Am I Making You Sick? Why I Love Academic Blogging

I recently read an article by Inger Mewburn (The Thesis Whisperer) called “‘You make me want to throw up’: why do some academics hate blogging?” As I read down through Mewburn’s experiences of resistance to blogging among academics I felt incredibly familiar with most of them: the accusation that blogging is not scholarly, the comments about how one could possibly have so much time to post regularly, and that it’s simply a waste of time. The time issue has really irked me, and even upset me a number of times. While many ask the seemingly rhetorical question of how to find the time with general curiosity or wonderment, I have felt that some ask it with a hint of disdain about what I and others choose to spend a small part of our time doing. Often, I answered with the fact that I have regularly managed to produce a post from beginning to publication in under 30 minutes. Now I just choose to state, “why not try it and see for yourself?” I have even encountered a few snorts of laughter about my participation in and enjoyment of blogging. This resistance to blogging as an academic practise has often led me to question my motives and even my place in academia.

But then I look at the benefits that I and others have reaped from making ourselves visible online. Through twitter and this website I have gained publications, built up a wonderful and useful network of peers, learned of and shared information about events and issues related to my work. More importantly, I think I am sharing a part of myself that would be totally invisible if I didn’t engage with social media as a doctoral student. Anyone who reads this blog or follows me on twitter knows more about my interests, hobbies and goals than they could possibly learn from any of my work published in journals or books. Nadine Muller recently wrote a blog post called, “Silences & Selfishness: The Politics of Blogging the Personal & Professional.” In this, she writes about the line between the personal and professional in academic blogging, and whether the two can mix. In response she received many encouraging and supportive comments calling for more humanity in the humanities. Just taking this example alone, it is clear that blogging is worthwhile for anyone, and certainly for academics. The style of writing and the format may be different to producing a peer-reviewed article, for example. But, it is, nonetheless, a useful tool in taking one’s creativity to another level, and exploring other methods of expression and dissemination.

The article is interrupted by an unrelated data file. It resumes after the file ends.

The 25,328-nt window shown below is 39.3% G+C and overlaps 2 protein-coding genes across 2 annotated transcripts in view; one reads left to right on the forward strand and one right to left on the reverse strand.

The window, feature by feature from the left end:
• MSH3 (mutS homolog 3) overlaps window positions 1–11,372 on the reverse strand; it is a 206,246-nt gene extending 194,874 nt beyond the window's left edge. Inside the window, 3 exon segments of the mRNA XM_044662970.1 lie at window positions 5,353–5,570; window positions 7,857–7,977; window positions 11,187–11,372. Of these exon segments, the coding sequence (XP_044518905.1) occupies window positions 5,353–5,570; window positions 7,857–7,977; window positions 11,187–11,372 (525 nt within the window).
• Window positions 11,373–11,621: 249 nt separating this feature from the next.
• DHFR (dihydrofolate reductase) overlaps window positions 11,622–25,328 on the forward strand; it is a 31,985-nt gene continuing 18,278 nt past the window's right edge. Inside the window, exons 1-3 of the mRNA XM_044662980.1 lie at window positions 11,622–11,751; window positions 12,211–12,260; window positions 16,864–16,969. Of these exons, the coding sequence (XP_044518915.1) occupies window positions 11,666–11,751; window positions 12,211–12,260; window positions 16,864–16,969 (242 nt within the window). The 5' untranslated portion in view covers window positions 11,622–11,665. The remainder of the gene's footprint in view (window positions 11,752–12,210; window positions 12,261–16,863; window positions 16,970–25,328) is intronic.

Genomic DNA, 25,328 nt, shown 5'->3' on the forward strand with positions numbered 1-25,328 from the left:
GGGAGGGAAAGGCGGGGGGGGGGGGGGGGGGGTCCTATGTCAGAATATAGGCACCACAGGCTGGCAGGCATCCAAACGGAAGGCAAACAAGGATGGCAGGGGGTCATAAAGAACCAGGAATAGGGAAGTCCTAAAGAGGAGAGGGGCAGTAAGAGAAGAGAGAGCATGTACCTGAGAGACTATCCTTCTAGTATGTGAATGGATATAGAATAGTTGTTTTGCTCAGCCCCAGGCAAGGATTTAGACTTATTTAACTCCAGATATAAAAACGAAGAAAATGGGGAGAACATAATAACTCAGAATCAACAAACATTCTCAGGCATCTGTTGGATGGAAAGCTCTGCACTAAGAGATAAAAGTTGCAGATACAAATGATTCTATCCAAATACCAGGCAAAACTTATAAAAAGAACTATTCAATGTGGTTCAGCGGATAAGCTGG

Despite the resistance that remains, I see an ever-growing number of academics turning to blogging, be it a WordPress/Blogger site and/or micro-blogging on Twitter. Several of my colleagues blog and we read, share and comment each other’s posts creating another layer of engagement with one another’s work. Some are currently working on projects (The Samuel Forde Project by @michaeljwaldron and @ShaLo1; The Charles Clark Project by @mary_db10 and @Carriegriff) about individuals and have given them a living presence on twitter; those interested in their work can now converse with the 19th century artist, @Samuel_Forde, and the 19th century book antiquarian, @charlesclarkjnrs and learn more about the projects via 140 character snippets. These are wonderful examples of the new types of dissemination that academics have at their disposal. When increased visibility of research and the researcher are achievable, when public engagement is all the more possible, it is hard to believe that many still view blogging and social media in general as burdensome.